Northern Prairie Wildlife Research Center
Young et al. (1973) reported that changes in 3-methylhistidine:creatinine ratios reflected changes in 24-hour urinary excretion of 3-methylhistidine in fasted humans, and Haverberg et al. (1975) showed that 40% and 45% increases in urinary excretion of 3-methylhistidine per unit body weight and 3-methylhistidine:creatinine ratios, respectively, accompanied a mean 35% decline in body mass of rats during 14 days of protein-energy restriction. Similarly, 3-methylhistidine:creatinine ratios of undernourished patients were more than double those of normal children (Nagabhushan and Narasinga Rao 1978). In contrast, in protein-restricted rats, 24-hour urinary 3-methylhistidine excretion (µmol/day), urinary 3-methylhistidine output per unit body weight, and 3-methylhistidine:creatinine ratios decreased 81%, 71%, and 68%, respectively (Haverberg et al. 1975).
Our analysis of data pooled from the control and treatment deer (Fig. 2) demonstrated that mass loss explained a substantial portion of the variability of 3-methylhistidine:creatinine ratios (R2 = 0.82). However, the results were based on a small sample of deer (n = 7) and likely underrepresents the degree of heterogeneity of this relationship in natural populations. Nonetheless, the relationship in our sample is well defined and is consistent with the urinary urea nitrogen:creatinine-cumulative mass loss curve (DelGiudice et al. 1994a).
The marked effect of the short-term (4 days) severe nutritional restriction on the already restricted deer was manifested in their deteriorated physical condition relative to the controls. Mean urea nitrogen:creatinine ratios doubled in both groups following deprivation (DelGiudice et al. 1994a), but whereas 3-methylhistidine:creatinine ratios almost doubled in the treatment deer, they only increased 22-24% in two control deer and decreased in the third. These data suggest that 3-methylhistidine:creatinine ratios may be more indicative of long-term nutritional stress than urea nitrogen:creatinine ratios. Case (1996) reported a greater tendency for urinary urea nitrogen:creatinine ratios, compared to 3-methylhistidine:creatinine ratios, to increase with decreasing kidney fat indices of free-ranging caribou (Rangifer tarandus). He suggested that 3-methylhistidine:creatinine may be more reflective of long-term undernutrition and poor condition.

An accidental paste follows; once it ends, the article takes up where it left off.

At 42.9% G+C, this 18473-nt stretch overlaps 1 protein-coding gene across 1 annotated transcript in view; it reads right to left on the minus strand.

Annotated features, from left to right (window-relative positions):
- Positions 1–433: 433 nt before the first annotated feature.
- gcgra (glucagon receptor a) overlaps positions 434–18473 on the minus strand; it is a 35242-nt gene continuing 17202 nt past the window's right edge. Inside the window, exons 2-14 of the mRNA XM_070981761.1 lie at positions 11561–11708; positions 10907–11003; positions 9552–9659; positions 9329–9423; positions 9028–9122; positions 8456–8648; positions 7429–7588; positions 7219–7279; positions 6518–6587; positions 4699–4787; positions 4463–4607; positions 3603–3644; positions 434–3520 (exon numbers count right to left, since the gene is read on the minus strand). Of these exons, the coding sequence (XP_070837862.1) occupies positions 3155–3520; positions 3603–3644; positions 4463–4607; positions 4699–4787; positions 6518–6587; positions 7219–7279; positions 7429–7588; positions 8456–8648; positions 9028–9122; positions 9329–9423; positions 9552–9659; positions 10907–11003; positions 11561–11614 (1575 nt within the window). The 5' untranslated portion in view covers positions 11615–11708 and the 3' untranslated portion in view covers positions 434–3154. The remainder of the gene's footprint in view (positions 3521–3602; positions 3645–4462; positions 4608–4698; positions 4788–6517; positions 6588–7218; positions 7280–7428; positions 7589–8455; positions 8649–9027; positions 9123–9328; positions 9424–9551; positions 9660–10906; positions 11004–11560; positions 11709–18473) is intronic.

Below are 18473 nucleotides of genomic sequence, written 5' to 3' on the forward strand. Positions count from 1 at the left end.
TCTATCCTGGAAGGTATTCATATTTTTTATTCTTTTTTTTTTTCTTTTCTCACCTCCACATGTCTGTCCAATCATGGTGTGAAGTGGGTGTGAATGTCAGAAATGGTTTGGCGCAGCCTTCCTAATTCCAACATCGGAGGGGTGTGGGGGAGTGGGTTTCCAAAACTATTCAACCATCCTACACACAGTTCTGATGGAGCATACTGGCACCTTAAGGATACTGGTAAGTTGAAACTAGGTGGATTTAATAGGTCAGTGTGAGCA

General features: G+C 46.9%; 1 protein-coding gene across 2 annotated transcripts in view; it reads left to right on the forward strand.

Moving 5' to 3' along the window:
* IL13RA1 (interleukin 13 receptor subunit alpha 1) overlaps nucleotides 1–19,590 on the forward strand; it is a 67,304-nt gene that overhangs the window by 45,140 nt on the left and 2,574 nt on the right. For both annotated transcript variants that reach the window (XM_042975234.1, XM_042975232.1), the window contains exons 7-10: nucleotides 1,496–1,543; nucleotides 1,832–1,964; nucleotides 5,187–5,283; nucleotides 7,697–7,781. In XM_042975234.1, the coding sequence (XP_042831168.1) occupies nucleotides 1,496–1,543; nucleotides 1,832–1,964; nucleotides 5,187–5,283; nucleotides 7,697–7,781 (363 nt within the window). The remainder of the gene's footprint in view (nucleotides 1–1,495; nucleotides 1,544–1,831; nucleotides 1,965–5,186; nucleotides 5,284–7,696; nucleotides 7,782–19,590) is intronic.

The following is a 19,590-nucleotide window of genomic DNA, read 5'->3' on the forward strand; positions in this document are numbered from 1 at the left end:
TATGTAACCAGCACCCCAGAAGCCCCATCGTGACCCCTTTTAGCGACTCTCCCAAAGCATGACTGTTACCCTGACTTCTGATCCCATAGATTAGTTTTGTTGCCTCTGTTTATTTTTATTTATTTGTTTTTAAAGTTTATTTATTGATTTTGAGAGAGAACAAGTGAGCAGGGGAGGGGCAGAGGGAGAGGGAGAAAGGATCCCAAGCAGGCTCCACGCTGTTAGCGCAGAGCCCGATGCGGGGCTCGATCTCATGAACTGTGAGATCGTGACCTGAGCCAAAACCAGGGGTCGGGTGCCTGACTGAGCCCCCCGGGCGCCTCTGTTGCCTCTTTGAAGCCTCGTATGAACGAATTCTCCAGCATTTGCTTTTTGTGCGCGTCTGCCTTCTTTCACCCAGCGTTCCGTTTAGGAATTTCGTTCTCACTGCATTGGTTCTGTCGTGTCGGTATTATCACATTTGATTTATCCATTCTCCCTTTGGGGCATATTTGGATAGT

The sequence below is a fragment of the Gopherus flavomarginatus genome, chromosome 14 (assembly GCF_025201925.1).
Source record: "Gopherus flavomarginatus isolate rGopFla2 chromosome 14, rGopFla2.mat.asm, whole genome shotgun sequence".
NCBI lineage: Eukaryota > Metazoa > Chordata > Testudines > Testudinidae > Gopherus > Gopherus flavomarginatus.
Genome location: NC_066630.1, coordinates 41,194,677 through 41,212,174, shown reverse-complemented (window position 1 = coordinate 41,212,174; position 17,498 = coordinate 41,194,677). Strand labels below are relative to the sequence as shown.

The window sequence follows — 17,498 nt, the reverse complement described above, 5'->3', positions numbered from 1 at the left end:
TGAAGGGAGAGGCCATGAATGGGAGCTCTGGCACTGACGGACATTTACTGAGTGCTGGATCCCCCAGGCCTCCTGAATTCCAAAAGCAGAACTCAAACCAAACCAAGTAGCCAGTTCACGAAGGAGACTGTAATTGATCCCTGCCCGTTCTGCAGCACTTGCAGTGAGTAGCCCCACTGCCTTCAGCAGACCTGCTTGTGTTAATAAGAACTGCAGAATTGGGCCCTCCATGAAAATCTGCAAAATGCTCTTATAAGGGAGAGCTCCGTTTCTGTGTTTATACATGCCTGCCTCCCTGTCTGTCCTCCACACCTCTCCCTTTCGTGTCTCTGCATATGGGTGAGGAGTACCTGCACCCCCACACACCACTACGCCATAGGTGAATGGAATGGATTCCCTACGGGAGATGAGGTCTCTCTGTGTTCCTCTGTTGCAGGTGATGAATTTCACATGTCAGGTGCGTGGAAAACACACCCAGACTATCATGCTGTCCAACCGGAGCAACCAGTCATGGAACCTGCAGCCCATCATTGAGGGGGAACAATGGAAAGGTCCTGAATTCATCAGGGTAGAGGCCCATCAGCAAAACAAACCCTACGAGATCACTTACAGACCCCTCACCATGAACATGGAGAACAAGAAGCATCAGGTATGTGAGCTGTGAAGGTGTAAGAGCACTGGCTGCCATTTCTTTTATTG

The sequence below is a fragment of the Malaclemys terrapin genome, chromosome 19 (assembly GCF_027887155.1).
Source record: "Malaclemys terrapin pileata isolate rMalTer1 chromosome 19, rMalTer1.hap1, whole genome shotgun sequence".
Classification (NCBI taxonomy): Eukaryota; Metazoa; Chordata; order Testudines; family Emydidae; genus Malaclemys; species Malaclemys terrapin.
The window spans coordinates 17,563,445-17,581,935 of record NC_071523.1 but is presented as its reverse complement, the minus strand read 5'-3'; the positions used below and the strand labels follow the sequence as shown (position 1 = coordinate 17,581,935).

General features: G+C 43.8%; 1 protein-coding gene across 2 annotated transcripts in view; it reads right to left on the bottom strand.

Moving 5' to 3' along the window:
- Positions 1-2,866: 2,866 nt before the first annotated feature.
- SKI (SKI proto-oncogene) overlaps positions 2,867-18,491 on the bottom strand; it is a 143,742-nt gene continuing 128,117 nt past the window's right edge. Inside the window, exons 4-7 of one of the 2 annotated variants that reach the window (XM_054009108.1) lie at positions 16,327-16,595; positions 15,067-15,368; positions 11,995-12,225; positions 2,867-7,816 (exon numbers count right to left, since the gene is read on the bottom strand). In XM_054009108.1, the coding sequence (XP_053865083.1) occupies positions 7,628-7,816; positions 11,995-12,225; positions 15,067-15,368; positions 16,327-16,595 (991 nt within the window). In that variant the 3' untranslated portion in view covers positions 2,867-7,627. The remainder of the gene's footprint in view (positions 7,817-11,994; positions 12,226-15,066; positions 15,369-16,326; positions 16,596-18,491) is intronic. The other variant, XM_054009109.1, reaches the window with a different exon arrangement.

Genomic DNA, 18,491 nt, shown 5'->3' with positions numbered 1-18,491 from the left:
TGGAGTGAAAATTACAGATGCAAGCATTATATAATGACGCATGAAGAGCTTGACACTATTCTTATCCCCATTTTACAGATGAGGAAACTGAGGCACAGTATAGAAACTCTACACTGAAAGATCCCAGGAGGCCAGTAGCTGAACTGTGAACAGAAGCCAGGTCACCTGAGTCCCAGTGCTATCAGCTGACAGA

Our study provides preliminary results indicating a potentially useful relationship among winter nutritional restriction, mass loss, and urinary 3-methylhistidine:creatinine in white-tailed deer; however, our sample (n = 7) was small. To better understand what the urinary 3-methylhistidine:creatinine ratios represent relative to protein degradation, detailed isotopic studies are needed to quantify the kinetics of 3-methylhistidine and the relative contributions from skeletal and non-skeletal muscle protein pools. Approximately 90% of the total body pool of 3-methylhistidine occurs in skeletal muscle, primarily in actin and myosin, which comprise 65% of muscle protein and 30-35% of total body protein in humans (Asatoor and Armstrong 1967; Johnson et al. 1967; Young and Munro 1978). Although skeletal muscle is the largest pool of 3-methylhistidine in the body, protein turnover rate in this pool (and subsequent release of 3-methylhistidine) should be compared to that in the smaller non-skeletal muscle tissues (e.g., gastrointestinal tract, skin) to determine their relative contributions to the urinary 3-methylhistidine excreted by deer. This question should be studied experimentally, randomizing deer to varying feeding regimes (e.g., dietary energy and protein deficiencies, fasting, optimal diets). Research should investigate the effect of nutritional restriction and condition deterioration on urinary creatinine excretion and on actin and myosin content of 3-methylhistidine in the various body pools of deer (Young et al. 1973; Haverberg et al. 1975; Nishizawa et al. 1977; Young and Munro 1978).